For most people, Uber or Lyft will be cheaper than renting a car, but some people still might prefer the perceived freedom of their own car. We also wanted to provide some new tips based on things we’ve learned with more recent experiences using Uber.
To start, although the details here are specific to Walt Disney World, the high-level advice can be applied to Disneyland and virtually anywhere else Lyft and Uber operate in the United States. In many cases throughout this post, we reference only Uber, and that’s simply because they have a larger presence. Corporate culture aside, Uber and Lyft are nearly identical in guest experience and service, and these tips apply equally to both ride-sharing services.
By way of background (you can skip all of this if you’ve ever used Uber), Uber is ride service that allow users to request rides via robust mobile apps. These apps show drivers in your vicinity, anticipated pick-up time, and have a host of other features. When a ride is requested, nearby drivers are pinged, and can accept or decline the riders.
Riders then see that their ride has been accepted, the driver’s name, vehicle, license plate, average score, current GPS location, and arrival time. This is all virtually instantaneous: the amount of time from requesting a ride to a ride being confirmed is usually under 10 seconds. If all of that doesn’t totally make sense, think of Uber as a taxi for the modern age, with a really nice app.
Does that all sound pretty good? Well, it should, because it is. Uber and Lyft have exploded in popularity, which has wrecked havoc for taxi companies that are rapidly losing business and are in danger of obsolescence in some areas. Taxi companies have fought bitter political and legal battles to keep Uber out of many areas, with the dispute boiling down to one thing: money. Taxi companies want to keep making money, and Uber makes that difficult for them.
As a consumer, the only pertinent concerns are whether Uber safe, efficient, and less expensive. Uber is obviously less expensive. That’s the whole reason taxi companies are fighting Uber tooth and nail. It’s cheaper because it’s more efficient, allocating resources via the app in a way that makes best use of them, with the app likewise providing a more efficient experience for riders.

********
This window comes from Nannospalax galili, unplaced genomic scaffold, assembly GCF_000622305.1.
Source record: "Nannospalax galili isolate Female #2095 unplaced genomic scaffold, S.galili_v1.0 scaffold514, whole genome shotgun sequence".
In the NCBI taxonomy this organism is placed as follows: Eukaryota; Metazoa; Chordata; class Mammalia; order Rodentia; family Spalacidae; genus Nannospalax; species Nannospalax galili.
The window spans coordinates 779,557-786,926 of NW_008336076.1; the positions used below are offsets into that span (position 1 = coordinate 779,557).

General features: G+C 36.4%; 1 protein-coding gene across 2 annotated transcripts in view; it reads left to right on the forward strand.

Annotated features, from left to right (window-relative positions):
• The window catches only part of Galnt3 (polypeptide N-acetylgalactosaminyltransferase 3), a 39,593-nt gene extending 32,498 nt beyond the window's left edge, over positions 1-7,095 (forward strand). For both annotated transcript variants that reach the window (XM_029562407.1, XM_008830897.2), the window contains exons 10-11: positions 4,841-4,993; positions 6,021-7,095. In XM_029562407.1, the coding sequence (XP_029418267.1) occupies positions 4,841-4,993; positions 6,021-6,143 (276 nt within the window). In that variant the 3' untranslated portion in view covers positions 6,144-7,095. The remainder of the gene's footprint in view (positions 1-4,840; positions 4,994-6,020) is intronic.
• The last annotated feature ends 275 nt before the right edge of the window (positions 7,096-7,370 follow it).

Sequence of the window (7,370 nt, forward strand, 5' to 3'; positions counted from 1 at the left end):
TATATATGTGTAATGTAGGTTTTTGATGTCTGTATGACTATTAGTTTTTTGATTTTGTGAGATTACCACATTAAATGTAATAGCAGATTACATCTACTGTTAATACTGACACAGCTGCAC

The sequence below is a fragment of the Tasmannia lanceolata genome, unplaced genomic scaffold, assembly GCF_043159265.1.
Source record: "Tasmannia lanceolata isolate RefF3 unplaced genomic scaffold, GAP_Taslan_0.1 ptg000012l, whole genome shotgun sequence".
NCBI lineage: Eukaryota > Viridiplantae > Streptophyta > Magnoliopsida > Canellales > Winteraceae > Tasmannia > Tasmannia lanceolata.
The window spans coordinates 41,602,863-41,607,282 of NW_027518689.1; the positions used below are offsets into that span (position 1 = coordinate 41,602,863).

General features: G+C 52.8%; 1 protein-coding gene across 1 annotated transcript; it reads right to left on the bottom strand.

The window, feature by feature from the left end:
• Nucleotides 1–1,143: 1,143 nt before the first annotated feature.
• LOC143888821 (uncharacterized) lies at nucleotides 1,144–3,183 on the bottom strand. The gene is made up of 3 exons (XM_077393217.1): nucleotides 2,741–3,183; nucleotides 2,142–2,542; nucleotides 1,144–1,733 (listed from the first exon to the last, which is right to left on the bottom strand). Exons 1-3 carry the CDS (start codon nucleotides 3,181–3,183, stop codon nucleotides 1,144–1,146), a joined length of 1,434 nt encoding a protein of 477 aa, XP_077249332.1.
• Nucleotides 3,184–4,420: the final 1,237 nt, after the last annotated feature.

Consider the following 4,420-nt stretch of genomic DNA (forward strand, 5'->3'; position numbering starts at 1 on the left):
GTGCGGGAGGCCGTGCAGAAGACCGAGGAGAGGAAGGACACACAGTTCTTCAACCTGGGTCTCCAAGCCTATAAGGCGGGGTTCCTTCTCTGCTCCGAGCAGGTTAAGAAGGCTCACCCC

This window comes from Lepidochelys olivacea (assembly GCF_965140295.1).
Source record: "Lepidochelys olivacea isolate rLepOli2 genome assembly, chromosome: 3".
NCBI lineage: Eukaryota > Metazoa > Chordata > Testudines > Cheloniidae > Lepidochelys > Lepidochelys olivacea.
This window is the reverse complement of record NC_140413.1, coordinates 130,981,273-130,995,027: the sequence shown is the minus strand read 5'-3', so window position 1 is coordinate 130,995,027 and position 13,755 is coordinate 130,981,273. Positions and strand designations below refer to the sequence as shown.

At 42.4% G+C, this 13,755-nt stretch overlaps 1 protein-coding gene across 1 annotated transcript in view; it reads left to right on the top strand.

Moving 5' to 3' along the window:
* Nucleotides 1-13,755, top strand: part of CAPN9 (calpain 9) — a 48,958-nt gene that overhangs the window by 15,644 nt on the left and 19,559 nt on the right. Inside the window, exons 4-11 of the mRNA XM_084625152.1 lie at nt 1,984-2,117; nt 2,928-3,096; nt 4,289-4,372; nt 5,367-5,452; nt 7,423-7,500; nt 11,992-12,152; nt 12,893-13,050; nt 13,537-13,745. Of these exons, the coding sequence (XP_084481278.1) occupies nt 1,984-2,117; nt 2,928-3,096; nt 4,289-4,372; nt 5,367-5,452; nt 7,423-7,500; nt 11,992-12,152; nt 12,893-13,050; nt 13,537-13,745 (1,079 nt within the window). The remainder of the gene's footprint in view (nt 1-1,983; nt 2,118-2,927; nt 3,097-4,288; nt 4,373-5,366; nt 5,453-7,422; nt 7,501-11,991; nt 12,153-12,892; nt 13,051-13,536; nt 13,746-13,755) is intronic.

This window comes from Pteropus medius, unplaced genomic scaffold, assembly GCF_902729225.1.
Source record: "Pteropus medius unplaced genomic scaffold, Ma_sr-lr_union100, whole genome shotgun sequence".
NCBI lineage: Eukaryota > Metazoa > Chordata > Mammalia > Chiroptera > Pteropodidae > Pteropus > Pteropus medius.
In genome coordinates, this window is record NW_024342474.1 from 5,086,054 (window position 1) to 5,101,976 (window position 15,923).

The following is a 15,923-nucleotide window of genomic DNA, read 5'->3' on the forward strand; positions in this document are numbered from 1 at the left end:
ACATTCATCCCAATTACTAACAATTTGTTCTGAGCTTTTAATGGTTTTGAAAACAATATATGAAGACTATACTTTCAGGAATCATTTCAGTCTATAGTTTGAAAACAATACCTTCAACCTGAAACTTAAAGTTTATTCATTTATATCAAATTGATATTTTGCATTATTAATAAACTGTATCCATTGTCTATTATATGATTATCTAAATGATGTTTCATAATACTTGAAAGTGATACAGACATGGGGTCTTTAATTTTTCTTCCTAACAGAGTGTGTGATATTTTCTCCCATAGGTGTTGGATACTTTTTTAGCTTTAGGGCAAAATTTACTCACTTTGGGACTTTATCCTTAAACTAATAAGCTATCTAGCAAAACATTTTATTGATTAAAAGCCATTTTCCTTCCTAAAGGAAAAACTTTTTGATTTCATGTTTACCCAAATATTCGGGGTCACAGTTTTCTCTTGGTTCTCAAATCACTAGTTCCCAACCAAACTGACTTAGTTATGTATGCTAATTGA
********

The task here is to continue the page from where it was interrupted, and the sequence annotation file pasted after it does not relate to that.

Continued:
Finally, safety. None of the above would matter if Uber isn’t safe. Uber performs background checks on its drivers (as do taxi companies), but more important is the rating system in the app. If a driver’s score falls below 4.5/5, they run the risk of being dropped by Uber. The flip side of this is that drivers also rate riders, so if you’re constantly an angry, drunken buffoon, you run the risk of not being picked up.
By contrast, ask any regular Uber rider how many negative experiences they’ve had with ride-sharing drivers. The horror stories are few and far between, with most riders instead gushing over how much better the experience is than traditional taxis. Friendly drivers who come from interesting backgrounds and will make pleasant conversation with you, or simply leave you alone if you don’t feel like chatting.
Now that we’ve established some background, let’s get into the tips…
Payment is automatically made via the app (and your attached credit card) at the end of the app. No cash payments.
Tipping originally was not part of the Uber “culture” but it is becoming increasingly customary to tip drivers. You can now do so within the apps for both Uber and Lyft. (We recommend tipping.)
A pleasant way to end each ride is by saying, “thanks for the great ride, I’ll be sure to give you 5-stars.” (Which also helps increase your chances of receiving a positive review from the driver.)
If you have more general questions about using Uber that this post doesn’t answer, refer to the Uber Help page for FAQ.
Average Uber/Lyft cost within Walt Disney World is $10-15 per trip. This works out to be around one-third to half the cost of a Mears taxi for the same distance.
Average Uber cost from Walt Disney World to Universal Orlando’s drop-off point is $20-25 per trip.